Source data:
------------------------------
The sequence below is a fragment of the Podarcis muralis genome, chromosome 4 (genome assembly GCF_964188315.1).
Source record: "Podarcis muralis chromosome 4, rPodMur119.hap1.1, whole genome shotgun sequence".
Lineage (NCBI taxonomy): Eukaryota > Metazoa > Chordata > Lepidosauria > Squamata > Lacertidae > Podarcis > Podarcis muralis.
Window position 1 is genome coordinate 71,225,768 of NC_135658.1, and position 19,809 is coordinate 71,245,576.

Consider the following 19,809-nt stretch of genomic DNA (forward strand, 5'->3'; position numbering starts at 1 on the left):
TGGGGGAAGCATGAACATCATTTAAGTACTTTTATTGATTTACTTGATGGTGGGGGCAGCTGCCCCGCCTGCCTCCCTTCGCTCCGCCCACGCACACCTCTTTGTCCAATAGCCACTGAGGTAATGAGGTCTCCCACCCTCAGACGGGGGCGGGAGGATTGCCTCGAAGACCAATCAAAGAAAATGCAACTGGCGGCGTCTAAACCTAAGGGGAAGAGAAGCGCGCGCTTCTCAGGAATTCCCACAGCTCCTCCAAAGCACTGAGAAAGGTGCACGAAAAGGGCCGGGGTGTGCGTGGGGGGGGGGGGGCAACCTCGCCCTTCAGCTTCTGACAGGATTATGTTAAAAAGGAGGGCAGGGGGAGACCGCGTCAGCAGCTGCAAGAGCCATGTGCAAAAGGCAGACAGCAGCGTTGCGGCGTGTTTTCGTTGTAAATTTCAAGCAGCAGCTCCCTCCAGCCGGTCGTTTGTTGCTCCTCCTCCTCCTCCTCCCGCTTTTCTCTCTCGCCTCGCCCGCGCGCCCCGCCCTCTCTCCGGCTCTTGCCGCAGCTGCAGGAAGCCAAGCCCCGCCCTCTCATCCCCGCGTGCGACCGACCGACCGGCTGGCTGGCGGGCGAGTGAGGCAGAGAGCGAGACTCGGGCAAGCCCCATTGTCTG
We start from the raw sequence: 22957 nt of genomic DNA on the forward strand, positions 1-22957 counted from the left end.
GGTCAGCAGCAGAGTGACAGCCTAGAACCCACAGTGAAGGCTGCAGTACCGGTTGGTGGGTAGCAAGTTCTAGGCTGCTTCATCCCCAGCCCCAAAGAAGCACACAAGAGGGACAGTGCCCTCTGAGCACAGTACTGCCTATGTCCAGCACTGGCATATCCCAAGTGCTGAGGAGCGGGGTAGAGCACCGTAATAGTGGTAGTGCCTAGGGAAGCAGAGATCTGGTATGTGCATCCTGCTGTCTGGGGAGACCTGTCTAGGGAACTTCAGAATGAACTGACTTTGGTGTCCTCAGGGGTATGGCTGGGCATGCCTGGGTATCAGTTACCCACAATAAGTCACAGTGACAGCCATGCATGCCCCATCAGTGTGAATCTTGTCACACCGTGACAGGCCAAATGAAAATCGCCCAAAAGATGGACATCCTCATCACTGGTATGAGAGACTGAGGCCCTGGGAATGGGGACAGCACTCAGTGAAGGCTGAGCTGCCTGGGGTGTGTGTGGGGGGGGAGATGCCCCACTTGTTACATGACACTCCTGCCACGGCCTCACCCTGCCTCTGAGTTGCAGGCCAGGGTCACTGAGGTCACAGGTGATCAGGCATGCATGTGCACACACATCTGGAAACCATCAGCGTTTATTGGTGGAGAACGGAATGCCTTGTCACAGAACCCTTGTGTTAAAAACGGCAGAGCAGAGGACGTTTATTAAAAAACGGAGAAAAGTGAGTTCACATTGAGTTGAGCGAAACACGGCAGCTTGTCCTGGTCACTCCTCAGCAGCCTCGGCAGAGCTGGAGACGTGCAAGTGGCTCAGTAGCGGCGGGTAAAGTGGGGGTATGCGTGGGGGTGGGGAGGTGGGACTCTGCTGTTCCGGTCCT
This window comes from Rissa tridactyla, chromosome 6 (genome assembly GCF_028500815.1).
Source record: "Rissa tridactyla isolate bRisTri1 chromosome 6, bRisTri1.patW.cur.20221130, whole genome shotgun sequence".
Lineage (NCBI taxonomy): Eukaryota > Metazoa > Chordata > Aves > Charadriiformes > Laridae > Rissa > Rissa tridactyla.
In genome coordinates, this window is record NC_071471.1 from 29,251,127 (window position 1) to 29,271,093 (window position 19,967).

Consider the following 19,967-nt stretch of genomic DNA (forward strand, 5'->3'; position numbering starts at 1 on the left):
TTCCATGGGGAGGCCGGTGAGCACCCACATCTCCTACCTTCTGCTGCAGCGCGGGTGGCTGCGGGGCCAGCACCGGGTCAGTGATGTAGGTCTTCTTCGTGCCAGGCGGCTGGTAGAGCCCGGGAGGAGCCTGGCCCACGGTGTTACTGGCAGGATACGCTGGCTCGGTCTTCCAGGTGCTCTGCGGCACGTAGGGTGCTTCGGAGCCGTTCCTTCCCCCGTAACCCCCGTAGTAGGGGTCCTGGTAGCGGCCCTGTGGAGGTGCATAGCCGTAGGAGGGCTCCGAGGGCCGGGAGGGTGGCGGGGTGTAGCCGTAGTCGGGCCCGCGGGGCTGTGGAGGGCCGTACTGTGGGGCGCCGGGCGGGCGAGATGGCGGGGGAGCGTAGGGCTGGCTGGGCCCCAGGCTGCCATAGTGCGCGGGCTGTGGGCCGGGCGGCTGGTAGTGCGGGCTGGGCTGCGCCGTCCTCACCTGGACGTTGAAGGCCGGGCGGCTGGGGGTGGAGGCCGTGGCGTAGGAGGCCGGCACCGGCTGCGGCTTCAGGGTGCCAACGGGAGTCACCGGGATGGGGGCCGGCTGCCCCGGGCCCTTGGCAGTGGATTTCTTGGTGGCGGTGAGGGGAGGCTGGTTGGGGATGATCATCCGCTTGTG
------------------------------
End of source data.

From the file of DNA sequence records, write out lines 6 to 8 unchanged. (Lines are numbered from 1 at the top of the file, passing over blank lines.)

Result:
TGGGGGAAGCATGAACATCATTTAAGTACTTTTATTGATTTACTTGATGGTGGGGGCAGCTGCCCCGCCTGCCTCCCTTCGCTCCGCCCACGCACACCTCTTTGTCCAATAGCCACTGAGGTAATGAGGTCTCCCACCCTCAGACGGGGGCGGGAGGATTGCCTCGAAGACCAATCAAAGAAAATGCAACTGGCGGCGTCTAAACCTAAGGGGAAGAGAAGCGCGCGCTTCTCAGGAATTCCCACAGCTCCTCCAAAGCACTGAGAAAGGTGCACGAAAAGGGCCGGGGTGTGCGTGGGGGGGGGGGGGCAACCTCGCCCTTCAGCTTCTGACAGGATTATGTTAAAAAGGAGGGCAGGGGGAGACCGCGTCAGCAGCTGCAAGAGCCATGTGCAAAAGGCAGACAGCAGCGTTGCGGCGTGTTTTCGTTGTAAATTTCAAGCAGCAGCTCCCTCCAGCCGGTCGTTTGTTGCTCCTCCTCCTCCTCCTCCCGCTTTTCTCTCTCGCCTCGCCCGCGCGCCCCGCCCTCTCTCCGGCTCTTGCCGCAGCTGCAGGAAGCCAAGCCCCGCCCTCTCATCCCCGCGTGCGACCGACCGACCGGCTGGCTGGCGGGCGAGTGAGGCAGAGAGCGAGACTCGGGCAAGCCCCATTGTCTG
We start from the raw sequence: 22957 nt of genomic DNA on the forward strand, positions 1-22957 counted from the left end.
GGTCAGCAGCAGAGTGACAGCCTAGAACCCACAGTGAAGGCTGCAGTACCGGTTGGTGGGTAGCAAGTTCTAGGCTGCTTCATCCCCAGCCCCAAAGAAGCACACAAGAGGGACAGTGCCCTCTGAGCACAGTACTGCCTATGTCCAGCACTGGCATATCCCAAGTGCTGAGGAGCGGGGTAGAGCACCGTAATAGTGGTAGTGCCTAGGGAAGCAGAGATCTGGTATGTGCATCCTGCTGTCTGGGGAGACCTGTCTAGGGAACTTCAGAATGAACTGACTTTGGTGTCCTCAGGGGTATGGCTGGGCATGCCTGGGTATCAGTTACCCACAATAAGTCACAGTGACAGCCATGCATGCCCCATCAGTGTGAATCTTGTCACACCGTGACAGGCCAAATGAAAATCGCCCAAAAGATGGACATCCTCATCACTGGTATGAGAGACTGAGGCCCTGGGAATGGGGACAGCACTCAGTGAAGGCTGAGCTGCCTGGGGTGTGTGTGGGGGGGGAGATGCCCCACTTGTTACATGACACTCCTGCCACGGCCTCACCCTGCCTCTGAGTTGCAGGCCAGGGTCACTGAGGTCACAGGTGATCAGGCATGCATGTGCACACACATCTGGAAACCATCAGCGTTTATTGGTGGAGAACGGAATGCCTTGTCACAGAACCCTTGTGTTAAAAACGGCAGAGCAGAGGACGTTTATTAAAAAACGGAGAAAAGTGAGTTCACATTGAGTTGAGCGAAACACGGCAGCTTGTCCTGGTCACTCCTCAGCAGCCTCGGCAGAGCTGGAGACGTGCAAGTGGCTCAGTAGCGGCGGGTAAAGTGGGGGTATGCGTGGGGGTGGGGAGGTGGGACTCTGCTGTTCCGGTCCT